do not contend for our abandonment of the rtght of search, in the usual sense of those words; they must know, that, as far as to search ships at sea (or rather to visit them) has been sanctioned by the usage of nations, the Americans are ready to submit to it; but, Sir, this right of search is very disferent indeed from that of which these good hired writers are speaking. There is a right of search, or of visit, acknowledged by all the nations of Europe. When a nation is at war, she claims the right of visiting all neutral merchant ships at sea, in order to see that they do not assist her enemy by carrying warlike stores or troops for him; and, if she find them thus taking part with her enemy; if she find them thus transgressing the general usage of nations, she seizes them, as, indeed, she has just cause for doing, seeing that they are, in fact, engaged in the war against her. And, the right of visiting them, to see whether they be thus transgressing, has been, by us, called the right of search. . We have contended for, and have, for some time past, been able to maintain, an extension of this right to the goods of an enemy found in a neutral ship; though it is to be observed, that our ally, Russia, and our ally, Sweden, as well as Denmark, and Holland, in all times, have contended against this right. But, what have these to do with the searching of which the Americans complain? #. complain, not that we seize contraband of war on board their vessels; not that we confiscate ships or cargoes where there are enemy's troops or enemy's goods; but, that we stop their vessels upon the high seas, and that there we TAKE OUT OF THEM WHATEVER PERSONS WE PLEASE. This is what they complain of; and, the fact is perfectly notorious, that we have, in this way, taken many thousands of persons out of American ships, carrying on their trade quietly from one part of the world to another. It is notorious, that many of the persons thus seized were citizens and natives of America; that they have been taken on board of our ships of war; that they have been kept there for years; that they have been taken to all parts of the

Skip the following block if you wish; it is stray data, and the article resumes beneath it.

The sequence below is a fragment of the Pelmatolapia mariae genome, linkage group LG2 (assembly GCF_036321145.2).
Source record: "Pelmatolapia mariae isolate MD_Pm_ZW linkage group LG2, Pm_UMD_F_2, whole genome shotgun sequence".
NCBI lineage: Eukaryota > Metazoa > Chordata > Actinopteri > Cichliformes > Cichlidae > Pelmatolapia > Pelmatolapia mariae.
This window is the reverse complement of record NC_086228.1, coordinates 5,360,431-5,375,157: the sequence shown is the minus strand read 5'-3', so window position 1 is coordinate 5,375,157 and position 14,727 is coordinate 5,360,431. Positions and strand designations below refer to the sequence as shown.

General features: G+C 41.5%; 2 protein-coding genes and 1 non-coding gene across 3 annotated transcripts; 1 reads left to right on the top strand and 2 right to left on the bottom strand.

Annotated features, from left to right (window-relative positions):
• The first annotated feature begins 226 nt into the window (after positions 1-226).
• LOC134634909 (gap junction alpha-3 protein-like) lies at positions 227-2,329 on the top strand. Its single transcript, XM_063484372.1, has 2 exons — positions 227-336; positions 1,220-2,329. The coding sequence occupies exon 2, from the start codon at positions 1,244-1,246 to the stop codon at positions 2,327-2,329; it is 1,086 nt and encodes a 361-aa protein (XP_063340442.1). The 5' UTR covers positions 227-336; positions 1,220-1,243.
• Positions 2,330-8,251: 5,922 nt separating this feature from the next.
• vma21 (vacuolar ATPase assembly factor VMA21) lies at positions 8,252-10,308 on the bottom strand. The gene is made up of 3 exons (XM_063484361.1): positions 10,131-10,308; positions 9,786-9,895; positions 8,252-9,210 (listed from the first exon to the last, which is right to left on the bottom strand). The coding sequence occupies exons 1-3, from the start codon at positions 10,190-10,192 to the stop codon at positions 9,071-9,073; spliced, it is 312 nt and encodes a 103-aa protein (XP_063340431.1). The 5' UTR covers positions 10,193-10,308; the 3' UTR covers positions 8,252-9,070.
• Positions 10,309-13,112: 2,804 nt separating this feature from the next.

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living in the same village; and, the impressment, the banishment, the destruction of one, must be felt by the whole, and by the whole of the neighbourhood also. Hence the heart-burnings in America against England. The confiscation of ships and cargoes, under the Orders in Council, together with the dreadful distress to the Captains and crews, produced great effect against us; but, great as it was, it fell short of the effect produced by the impressment of American seamen. It has been said, that, if we give up the exercise of this power of impressment, our sailors will desert to the American ships. But, suppose the fact be so: What is that to America? It is not her fault. She does not force them out of our service. She does not compel them to desert. If they really do like her service better than ours, she cannot help that. We may as well complain of her for having such a country as our artisans and manufacturers prefer to their own, and, upon that ground, go and search her country sor our deserted artisans and manufacturers, who emigrate to her shores in defiance of our laws. Really, Sir, I can see no just cause of complaint against her because our men desert to her ships. It is for us to keep our men, if we wish them not to go into her service; and not to complain of her for receiving them. . It is a practice wholly unknown in the world before. We have never, that I have heard of, attempted to exercise such a power against any nation but America. It is true, that all our officers who may visit her ships may not conduct themselves in a manner such as she has complained of; but, it is not less true, that they are left entirely to their own discretion. They are, it is true, not authorized to take Americans out of American ships; but, then, it is left to them, and must be left wholly to them, to decide who are, and who are not, Americans. This being the case, it is clear that